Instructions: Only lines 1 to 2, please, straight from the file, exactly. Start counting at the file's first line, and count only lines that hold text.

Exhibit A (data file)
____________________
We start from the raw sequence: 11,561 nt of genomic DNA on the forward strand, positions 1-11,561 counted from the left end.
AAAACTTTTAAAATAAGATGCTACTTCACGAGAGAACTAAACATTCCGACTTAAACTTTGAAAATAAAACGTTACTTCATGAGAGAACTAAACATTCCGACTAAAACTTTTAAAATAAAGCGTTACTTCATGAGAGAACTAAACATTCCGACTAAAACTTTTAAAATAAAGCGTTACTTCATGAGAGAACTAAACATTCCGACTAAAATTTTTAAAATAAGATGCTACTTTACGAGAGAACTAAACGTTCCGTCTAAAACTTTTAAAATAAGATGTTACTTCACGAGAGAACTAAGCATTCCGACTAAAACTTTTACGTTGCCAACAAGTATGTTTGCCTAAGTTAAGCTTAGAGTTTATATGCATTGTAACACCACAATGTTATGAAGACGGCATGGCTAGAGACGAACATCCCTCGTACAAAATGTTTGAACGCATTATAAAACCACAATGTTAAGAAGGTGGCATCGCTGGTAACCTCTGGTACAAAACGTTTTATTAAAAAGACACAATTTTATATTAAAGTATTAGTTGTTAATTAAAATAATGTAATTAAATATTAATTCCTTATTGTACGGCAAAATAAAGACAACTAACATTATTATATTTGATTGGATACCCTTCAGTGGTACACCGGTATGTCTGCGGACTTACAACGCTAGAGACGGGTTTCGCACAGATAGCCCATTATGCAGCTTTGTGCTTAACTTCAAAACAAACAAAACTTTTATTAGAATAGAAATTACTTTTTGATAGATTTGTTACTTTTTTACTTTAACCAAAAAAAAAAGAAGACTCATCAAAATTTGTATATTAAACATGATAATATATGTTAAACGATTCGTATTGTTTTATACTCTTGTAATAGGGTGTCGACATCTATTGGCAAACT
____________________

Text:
We start from the raw sequence: 11,561 nt of genomic DNA on the forward strand, positions 1-11,561 counted from the left end.
AAAACTTTTAAAATAAGATGCTACTTCACGAGAGAACTAAACATTCCGACTTAAACTTTGAAAATAAAACGTTACTTCATGAGAGAACTAAACATTCCGACTAAAACTTTTAAAATAAAGCGTTACTTCATGAGAGAACTAAACATTCCGACTAAAACTTTTAAAATAAAGCGTTACTTCATGAGAGAACTAAACATTCCGACTAAAATTTTTAAAATAAGATGCTACTTTACGAGAGAACTAAACGTTCCGTCTAAAACTTTTAAAATAAGATGTTACTTCACGAGAGAACTAAGCATTCCGACTAAAACTTTTACGTTGCCAACAAGTATGTTTGCCTAAGTTAAGCTTAGAGTTTATATGCATTGTAACACCACAATGTTATGAAGACGGCATGGCTAGAGACGAACATCCCTCGTACAAAATGTTTGAACGCATTATAAAACCACAATGTTAAGAAGGTGGCATCGCTGGTAACCTCTGGTACAAAACGTTTTATTAAAAAGACACAATTTTATATTAAAGTATTAGTTGTTAATTAAAATAATGTAATTAAATATTAATTCCTTATTGTACGGCAAAATAAAGACAACTAACATTATTATATTTGATTGGATACCCTTCAGTGGTACACCGGTATGTCTGCGGACTTACAACGCTAGAGACGGGTTTCGCACAGATAGCCCATTATGCAGCTTTGTGCTTAACTTCAAAACAAACAAAACTTTTATTAGAATAGAAATTACTTTTTGATAGATTTGTTACTTTTTTACTTTAACCAAAAAAAAAAGAAGACTCATCAAAATTTGTATATTAAACATGATAATATATGTTAAACGATTCGTATTGTTTTATACTCTTGTAATAGGGTGTCGACATCTATTGGCAAACT